In both studies below, studying dog-owner interactions and dogs’ sense of olfaction are a part of a greater interest we have in understanding the dynamics of the dog-human bond and the umwelt of dogs.
How owners interact with their dogs and the type of engagement they provide, impact their dog's wellbeing. This study looks at the cognitive and behavioral impacts of the time owners spent with their dogs on dog welfare and stress.
Olfaction is presumed to be a primary sensory modality in dogs and their aptitude for discerning odors applies to dogs across numerous settings. In this study, we will investigate how smells and the way they’re represented affect how dogs perceive their experiences.
This citizen-science study aims to procure a more well-rounded characterization of the domestic dog’s environmental exploration and sensitivity—particularly in the context of sleep. This is done by observing the effects of different substrates, preference in spatial orientation, and directionality with regards to limb dominance in dog circling behavior.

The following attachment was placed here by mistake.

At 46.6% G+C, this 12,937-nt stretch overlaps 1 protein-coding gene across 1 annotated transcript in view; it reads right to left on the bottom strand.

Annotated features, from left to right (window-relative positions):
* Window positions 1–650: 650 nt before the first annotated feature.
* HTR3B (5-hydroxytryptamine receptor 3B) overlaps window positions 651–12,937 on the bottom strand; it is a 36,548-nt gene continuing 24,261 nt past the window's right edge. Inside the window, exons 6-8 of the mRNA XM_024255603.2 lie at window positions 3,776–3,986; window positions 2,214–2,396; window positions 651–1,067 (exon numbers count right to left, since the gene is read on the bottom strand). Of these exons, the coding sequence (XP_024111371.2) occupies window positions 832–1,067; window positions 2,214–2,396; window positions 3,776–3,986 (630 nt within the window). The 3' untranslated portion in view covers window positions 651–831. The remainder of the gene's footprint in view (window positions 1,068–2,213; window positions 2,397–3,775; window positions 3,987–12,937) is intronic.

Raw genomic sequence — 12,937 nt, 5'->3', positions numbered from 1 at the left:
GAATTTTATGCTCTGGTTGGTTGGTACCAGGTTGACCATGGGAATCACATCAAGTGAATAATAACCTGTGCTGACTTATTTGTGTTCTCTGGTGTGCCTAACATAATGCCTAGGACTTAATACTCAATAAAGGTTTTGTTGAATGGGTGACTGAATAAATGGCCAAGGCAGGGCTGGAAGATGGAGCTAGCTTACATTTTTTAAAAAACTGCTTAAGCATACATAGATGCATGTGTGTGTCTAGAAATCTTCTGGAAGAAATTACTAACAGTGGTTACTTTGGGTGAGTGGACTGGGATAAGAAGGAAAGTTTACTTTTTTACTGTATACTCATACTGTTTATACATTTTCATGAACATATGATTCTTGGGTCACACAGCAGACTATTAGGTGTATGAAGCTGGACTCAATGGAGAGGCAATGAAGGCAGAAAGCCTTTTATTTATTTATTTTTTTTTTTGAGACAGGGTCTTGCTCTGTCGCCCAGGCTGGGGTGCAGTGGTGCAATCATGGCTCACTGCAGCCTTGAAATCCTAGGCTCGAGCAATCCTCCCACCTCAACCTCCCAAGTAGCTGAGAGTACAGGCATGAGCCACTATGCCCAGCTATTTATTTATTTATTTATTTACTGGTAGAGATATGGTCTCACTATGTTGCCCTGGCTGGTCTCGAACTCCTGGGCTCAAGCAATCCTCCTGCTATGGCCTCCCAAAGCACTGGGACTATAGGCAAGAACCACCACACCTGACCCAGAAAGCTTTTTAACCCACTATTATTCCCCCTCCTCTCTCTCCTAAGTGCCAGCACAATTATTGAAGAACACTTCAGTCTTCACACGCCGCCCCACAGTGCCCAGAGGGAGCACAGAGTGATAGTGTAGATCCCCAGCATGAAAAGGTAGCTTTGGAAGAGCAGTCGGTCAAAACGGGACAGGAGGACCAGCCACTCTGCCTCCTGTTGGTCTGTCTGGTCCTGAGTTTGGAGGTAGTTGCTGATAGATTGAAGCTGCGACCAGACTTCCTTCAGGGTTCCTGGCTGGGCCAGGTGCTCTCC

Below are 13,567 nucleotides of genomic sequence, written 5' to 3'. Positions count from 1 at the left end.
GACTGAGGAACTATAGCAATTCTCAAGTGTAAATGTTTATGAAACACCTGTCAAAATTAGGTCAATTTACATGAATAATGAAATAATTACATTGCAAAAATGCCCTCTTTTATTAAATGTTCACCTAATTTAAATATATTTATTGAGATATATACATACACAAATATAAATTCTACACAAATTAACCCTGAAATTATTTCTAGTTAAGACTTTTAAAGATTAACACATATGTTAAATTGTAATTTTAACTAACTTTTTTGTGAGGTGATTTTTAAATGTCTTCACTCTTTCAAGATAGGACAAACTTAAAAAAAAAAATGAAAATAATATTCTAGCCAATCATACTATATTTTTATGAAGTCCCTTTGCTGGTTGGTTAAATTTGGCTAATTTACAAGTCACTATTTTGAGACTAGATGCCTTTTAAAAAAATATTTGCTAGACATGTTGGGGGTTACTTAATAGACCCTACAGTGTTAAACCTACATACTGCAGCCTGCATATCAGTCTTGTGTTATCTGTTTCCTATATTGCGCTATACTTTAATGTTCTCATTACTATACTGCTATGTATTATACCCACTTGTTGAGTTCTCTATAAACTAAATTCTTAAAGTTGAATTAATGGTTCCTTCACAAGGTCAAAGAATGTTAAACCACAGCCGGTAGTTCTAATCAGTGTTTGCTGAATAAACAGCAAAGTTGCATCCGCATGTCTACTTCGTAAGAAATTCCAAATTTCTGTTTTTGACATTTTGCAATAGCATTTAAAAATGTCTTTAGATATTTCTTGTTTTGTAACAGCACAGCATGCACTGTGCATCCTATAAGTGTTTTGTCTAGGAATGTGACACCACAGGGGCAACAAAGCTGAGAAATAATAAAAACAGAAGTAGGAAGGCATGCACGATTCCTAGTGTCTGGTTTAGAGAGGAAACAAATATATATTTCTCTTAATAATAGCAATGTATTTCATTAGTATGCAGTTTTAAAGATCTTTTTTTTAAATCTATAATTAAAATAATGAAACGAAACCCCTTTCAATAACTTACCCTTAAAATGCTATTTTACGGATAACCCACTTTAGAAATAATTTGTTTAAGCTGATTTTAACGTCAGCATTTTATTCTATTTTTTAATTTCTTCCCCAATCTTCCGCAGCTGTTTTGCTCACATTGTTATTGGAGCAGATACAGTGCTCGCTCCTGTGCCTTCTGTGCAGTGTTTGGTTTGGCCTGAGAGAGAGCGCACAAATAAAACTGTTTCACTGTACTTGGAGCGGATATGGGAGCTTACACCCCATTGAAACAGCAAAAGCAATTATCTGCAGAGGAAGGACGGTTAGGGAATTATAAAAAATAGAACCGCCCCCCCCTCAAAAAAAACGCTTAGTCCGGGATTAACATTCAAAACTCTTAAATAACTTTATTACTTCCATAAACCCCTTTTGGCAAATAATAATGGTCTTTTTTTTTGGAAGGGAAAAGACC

Cross-modal Visual-Olfactory Correspondences
This citizen-science study strives to determine if dogs are subjected to cross-modal correspondences that are similarly observed in humans in their perception of food. Specifically, this study examines the interaction of vision (color and size) and olfaction in two odor intensity-discrimination tasks.
Interspecific Play Behaviors
This citizen-science study explores the self-handicapping behavior and signals of interspecific play behavior in domestic cats and dogs. This is done in hopes of characterizing and understanding the social interactions between animals of different size, species, and methods of communication.